By Anna Merlan
By Lee Escobedo
By Alice Laussade
By Scott Reitz
By Claire Lawton
By Kiernan Maletsky
By Anna Merlan
"We must keep the atmosphere electrified!" announces creepy Igor in reference to an abominable experiment in Van Helsing, but he could be appraising the entirety of this enormous event movie. Breathless cutting, nonstop special effects and a pummeling soundtrack camouflage very silly plotting and mediocre-to-sappy dialogue--and yet the thrash-and-burn technique flies. This beast is as subtle as a Red Bull enema, but it succeeds magnificently as compulsively watchable spectacle.
Opening with cheeky confidence by morphing the Universal logo into a ball of flame, which then becomes an angry villager's torch, the ride proceeds with theme-park swiftness into an explosive black-and-white synopsis of Frankenstein. The twist is that Dr. Victor (Samuel West, admirably aping Colin Clive) now works for smug, apparently invulnerable Count Dracula (Richard Roxburgh, passable) to produce his sparking, tricked-out Monster (Shuler Hensley, yelps like Tom Hanks). Dracula needs the Monster for a diabolical scheme involving his voluptuous vampire brides (Silvia Colloca, Josie Maran and knockout Elena Anaya), but, of course, things go terribly awry.
We zoom along in color to Victorian-era Paris, where our hero, Gabriel Van Helsing (Hugh Jackman, gamely mugging), emerges as an action geek's dream amalgam of Indiana Jones and Vampire Hunter D. Possibly disappointed with the results of The League of Extraordinary Gentlemen, Van Helsing stalks the public-domain brute Mr. Hyde (voiced by Robbie Coltrane, looks like the love child of Ron Perlman and Gollum) into the belfry of the Cathedral of Notre Dame. Priceless stained glass is duly smashed--everything in this movie gets smashed--and then we receive hard evidence of one of Van Helsing's two (count 'em) characteristics: He's a fugitive, thought a murderer by uptight straights who don't grok the monster biz...or perhaps don't approve of sexy 1970s hairstyles appearing in the 1800s.
The Hobbit Gets Neither There Nor Back Again
The richly coifed murderer/holy man flees to Vatican City, where a secret holy order houses an uncanny precursor of the gadget lab of James Bond, thus preparing him to go fight Dracula in Transylvania. Assigned as tag-along "Q" is nerdy Friar Carl (David Wenham, here being "the funny Faramir"), who, with Igor (Kevin J. O'Connor), pulls the lion's share of the film's spotty humor--mostly involving light sarcasm, a saucy provincial girl and some unrelated viscous fluid. The mission is for the Vatican to cover its ass by sending Van Helsing to protect Transylvanian siblings Anna (Kate Beckinsale, ridiculously dolled up like Alanis Morissette attending a rave at a Renaissance Faire) and Velkan (Will Kemp, barely registering) from evil Dracula, since their ancestry is extremely important, or something.
The real point is for scary things to fly around all over the damned place, for everybody to execute nearly constant aerial swinging maneuvers that would have Spider-Man puking and for things to go boom, both onscreen and in Universal's marketing divisions. (An animated movie, a spin-off TV series and re-releases of the Universal monster classics await you.) The lines get goofy, too, as when Anna asserts, "Nothing is faster than Transylvanian horses, not even a werewolf!" and then is quickly proven wrong.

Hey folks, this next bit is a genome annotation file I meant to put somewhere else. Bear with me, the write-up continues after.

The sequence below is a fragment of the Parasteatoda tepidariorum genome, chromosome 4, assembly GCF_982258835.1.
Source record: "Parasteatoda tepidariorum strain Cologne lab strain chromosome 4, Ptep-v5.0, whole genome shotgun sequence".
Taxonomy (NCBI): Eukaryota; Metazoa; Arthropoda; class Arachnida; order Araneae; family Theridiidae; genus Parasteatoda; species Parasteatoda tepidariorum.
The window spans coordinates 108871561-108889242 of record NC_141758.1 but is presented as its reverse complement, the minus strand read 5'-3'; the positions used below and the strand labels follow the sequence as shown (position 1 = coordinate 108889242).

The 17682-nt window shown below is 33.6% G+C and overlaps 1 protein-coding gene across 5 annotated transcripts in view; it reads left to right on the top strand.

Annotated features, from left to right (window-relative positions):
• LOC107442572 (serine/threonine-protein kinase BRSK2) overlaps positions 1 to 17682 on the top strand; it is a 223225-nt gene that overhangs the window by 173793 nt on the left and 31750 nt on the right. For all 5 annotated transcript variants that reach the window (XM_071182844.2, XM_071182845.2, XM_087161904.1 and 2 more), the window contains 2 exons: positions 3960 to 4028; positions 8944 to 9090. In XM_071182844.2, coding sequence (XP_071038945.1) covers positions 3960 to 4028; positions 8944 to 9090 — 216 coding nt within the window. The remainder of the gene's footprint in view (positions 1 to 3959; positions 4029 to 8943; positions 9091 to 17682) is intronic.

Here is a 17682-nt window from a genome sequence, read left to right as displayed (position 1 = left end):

While there is a slender plot--which even establishes its own strange new monster rules to up the ante for the bizarre climax--any and all developments are subservient to the stunningly rendered CG action sequences. From flubbed werewolf hunts to vampettes incessantly swooping to inevitable coach chases, the film is a series of increasingly rockin' setpieces. Sometimes the visuals are cartoony; sometimes the violent grotesqueries inspire incredulity that this movie somehow sidestepped an R rating. Overall, one senses that writer-director Stephen Sommers (Universal's recent Mummy franchise) perhaps felt annoyed by Peter Jackson stealing and amplifying his enormous effects. Here, he's stealing them back, writ even larger and more visceral.
If only there were pauses to breathe. We loved Indy Jones because, besides the action, we saw his scholarly side, his bachelor vulnerabilities, his cocky charm. Here, moments are scarce when folks aren't sprouting fangs and/or slamming someone across a bleak forest, wild laboratory or even one of the most lavish masquerade balls in cinematic history. Van Helsing's second characteristic practically requires shouting over the din: He's a wandering immortal with no useful memories (apart from fighting the Romans at Masada). Thus, while our eyes are constantly bedazzled, Sommers sort of corners us into imagining a vague symbiosis with Dracula himself. This works by default, but a symphony needn't be set entirely on crescendo.
Indeed, with its super-cool weaponry, swaggering 'tude and astonishing digital architecture, Van Helsing is aggressively entertaining. Start thinking about it, though, and you'll giggle at its madness. Three petite, nude, nipple-free bloodsucker bee-yotches prone to near-porn fits of writhing, who give birth to thousands of huge Alien-like pods containing, essentially, flying monkeys? Extra-mean Jawa-type servants? An inexplicable jerk in a top hat? A castration joke for the ladies? A lycanthropy antidote? Certainly the eternal Van Helsing and Dracula--Peter Cushing and Christopher Lee--never required such absurdities.
But hey, just like Roland Emmerich with Godzilla and Peter Jackson with the forthcoming King Kong, this endeavor is really about a movie geek "honoring" his inspirations. It's not deep, it's not complex and it doesn't even pause to be eerie, but boy is it a crowd-pleaser. Its producers have obviously realized that--bumbling Carpathian vigilantes notwithstanding--mob rules.
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